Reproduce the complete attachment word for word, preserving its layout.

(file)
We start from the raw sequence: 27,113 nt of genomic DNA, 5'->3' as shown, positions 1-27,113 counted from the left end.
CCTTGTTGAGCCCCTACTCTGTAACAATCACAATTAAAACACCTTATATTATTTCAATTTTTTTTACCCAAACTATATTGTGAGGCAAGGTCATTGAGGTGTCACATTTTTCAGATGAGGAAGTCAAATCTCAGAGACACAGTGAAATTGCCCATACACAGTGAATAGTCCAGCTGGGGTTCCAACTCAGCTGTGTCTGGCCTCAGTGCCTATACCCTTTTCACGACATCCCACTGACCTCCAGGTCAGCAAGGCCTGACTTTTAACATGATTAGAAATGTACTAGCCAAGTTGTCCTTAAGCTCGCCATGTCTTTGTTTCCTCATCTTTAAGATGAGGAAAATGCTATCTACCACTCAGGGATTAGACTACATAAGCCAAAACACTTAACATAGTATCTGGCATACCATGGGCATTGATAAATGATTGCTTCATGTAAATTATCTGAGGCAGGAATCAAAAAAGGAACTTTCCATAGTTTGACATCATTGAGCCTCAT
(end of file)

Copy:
We start from the raw sequence: 27,113 nt of genomic DNA, 5'->3' as shown, positions 1-27,113 counted from the left end.
CCTTGTTGAGCCCCTACTCTGTAACAATCACAATTAAAACACCTTATATTATTTCAATTTTTTTTACCCAAACTATATTGTGAGGCAAGGTCATTGAGGTGTCACATTTTTCAGATGAGGAAGTCAAATCTCAGAGACACAGTGAAATTGCCCATACACAGTGAATAGTCCAGCTGGGGTTCCAACTCAGCTGTGTCTGGCCTCAGTGCCTATACCCTTTTCACGACATCCCACTGACCTCCAGGTCAGCAAGGCCTGACTTTTAACATGATTAGAAATGTACTAGCCAAGTTGTCCTTAAGCTCGCCATGTCTTTGTTTCCTCATCTTTAAGATGAGGAAAATGCTATCTACCACTCAGGGATTAGACTACATAAGCCAAAACACTTAACATAGTATCTGGCATACCATGGGCATTGATAAATGATTGCTTCATGTAAATTATCTGAGGCAGGAATCAAAAAAGGAACTTTCCATAGTTTGACATCATTGAGCCTCAT